But he'll have a lot to do with their ceiling and how rapidly they improve. Much like the best of college coaches, Kupchak is a recruiter at heart. He understands what it takes to bring in talent and put it in position to flourish. He builds it, and they come.
In his own modest words, Kupchak sees Los Angeles as a self-sustaining mechanism of sorts. The Lakers will acquire new blood, because that's just what the Lakers do, per USA Today's Sam Amick:
I'm confident that over time, that we're going to be able to assemble a team that's competitive, fun to watch. The advantages that this franchise and this city have always had remain, which is our fan base, it's a great city, players like playing here, there are a lot of diverse components of this city that attract players. The organization itself, its legacy. So those things don't change.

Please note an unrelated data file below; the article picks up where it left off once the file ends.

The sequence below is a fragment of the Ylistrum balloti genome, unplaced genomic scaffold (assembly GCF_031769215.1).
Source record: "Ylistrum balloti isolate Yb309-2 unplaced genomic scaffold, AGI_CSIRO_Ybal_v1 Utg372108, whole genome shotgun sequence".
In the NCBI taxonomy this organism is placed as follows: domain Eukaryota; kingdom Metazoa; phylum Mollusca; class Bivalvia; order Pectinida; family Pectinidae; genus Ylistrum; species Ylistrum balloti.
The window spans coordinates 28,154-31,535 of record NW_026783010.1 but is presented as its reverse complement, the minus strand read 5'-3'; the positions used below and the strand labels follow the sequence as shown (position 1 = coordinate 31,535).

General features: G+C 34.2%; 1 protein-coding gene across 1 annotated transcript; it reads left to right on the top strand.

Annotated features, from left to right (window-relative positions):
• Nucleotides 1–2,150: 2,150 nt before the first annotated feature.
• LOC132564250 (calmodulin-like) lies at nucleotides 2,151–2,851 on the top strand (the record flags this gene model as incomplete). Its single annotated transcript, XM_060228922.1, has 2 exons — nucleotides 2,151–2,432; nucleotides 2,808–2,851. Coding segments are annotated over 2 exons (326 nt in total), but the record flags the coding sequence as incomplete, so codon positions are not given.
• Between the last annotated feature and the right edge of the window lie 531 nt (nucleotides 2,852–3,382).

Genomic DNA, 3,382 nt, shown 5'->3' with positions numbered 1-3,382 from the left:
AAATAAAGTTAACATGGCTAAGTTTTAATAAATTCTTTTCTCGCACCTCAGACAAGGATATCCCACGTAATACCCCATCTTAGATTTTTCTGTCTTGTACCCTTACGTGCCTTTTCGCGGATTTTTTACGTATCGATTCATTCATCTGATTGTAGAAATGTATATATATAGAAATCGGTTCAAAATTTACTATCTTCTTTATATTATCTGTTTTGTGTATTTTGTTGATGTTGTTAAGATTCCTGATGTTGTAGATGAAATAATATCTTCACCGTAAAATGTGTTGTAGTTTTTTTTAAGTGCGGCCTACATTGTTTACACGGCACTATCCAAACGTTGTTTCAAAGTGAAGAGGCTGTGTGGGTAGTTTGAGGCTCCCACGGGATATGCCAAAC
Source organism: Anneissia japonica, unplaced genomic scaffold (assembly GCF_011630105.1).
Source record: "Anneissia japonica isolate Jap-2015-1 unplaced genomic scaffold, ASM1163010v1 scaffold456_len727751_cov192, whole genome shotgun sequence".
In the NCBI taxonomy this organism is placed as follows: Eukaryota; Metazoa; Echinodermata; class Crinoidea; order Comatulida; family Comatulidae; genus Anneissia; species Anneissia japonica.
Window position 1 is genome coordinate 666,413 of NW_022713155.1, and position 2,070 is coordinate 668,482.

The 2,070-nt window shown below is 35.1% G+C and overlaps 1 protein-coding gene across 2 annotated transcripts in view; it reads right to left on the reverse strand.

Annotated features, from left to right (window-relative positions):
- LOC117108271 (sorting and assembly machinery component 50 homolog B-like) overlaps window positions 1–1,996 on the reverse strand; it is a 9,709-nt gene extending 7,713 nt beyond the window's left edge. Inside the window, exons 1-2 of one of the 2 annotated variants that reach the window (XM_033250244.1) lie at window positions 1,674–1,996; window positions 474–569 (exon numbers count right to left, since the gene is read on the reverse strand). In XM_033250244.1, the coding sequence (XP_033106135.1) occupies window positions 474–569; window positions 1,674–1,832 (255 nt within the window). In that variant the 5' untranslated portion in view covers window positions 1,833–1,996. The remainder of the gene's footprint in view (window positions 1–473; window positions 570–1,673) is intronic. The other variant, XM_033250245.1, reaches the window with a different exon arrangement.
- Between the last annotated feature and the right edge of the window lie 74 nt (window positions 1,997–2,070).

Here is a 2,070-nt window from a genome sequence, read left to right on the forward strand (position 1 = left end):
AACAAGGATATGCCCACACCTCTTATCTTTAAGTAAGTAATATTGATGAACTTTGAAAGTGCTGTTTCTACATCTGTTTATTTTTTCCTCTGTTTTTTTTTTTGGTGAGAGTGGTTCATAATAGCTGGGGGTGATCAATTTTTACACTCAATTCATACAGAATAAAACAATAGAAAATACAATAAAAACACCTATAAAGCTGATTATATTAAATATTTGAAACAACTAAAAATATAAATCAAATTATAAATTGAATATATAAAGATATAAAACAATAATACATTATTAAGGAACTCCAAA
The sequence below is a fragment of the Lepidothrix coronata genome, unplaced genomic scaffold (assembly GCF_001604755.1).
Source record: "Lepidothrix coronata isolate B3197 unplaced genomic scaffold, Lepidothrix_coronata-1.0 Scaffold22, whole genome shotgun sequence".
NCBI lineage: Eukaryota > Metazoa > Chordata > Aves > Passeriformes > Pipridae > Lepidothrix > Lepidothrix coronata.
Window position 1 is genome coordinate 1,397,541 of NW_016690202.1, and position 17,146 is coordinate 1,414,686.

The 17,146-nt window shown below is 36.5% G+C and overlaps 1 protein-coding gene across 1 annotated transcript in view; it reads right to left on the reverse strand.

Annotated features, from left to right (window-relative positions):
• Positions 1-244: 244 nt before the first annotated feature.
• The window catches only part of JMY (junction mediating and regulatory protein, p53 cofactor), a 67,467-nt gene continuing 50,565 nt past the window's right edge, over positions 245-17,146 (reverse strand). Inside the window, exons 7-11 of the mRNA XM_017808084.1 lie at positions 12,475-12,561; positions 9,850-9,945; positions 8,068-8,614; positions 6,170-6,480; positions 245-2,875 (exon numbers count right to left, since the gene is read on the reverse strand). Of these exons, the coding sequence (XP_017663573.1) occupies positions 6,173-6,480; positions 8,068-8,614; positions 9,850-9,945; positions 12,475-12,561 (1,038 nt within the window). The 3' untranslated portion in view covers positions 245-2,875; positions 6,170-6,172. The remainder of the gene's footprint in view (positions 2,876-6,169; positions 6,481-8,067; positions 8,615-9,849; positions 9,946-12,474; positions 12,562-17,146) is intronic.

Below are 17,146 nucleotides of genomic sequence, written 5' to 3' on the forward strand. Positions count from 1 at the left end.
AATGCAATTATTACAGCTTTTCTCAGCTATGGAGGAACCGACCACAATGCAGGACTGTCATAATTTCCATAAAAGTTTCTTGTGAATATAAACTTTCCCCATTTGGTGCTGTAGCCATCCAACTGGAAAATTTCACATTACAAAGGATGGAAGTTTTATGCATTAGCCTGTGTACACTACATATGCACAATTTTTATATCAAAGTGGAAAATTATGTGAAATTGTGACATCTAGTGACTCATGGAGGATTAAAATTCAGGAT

And neither does Kupchak.
He's been on the job since 2000, giving the Zen Master the pieces to win titles, sustaining this team's vitality in a post-Showtime era. Better than any other, he understands that losing isn't an acceptable outcome for a fanbase that's become accustomed to everything but.
Without Jerry Buss or Phil Jackson around, Kupchak is the closest thing to an executive cornerstone—a face talent can associate with the franchise. A guarantee that the future will be bright.
Perhaps more than any of his administrative functions, Kupchak's value is largely symbolic. He sends an unmistakable message that all is not lost in Los Angeles. Nothing is getting blown up. There's confidence, and where there's confidence, there will be some measure of continuity.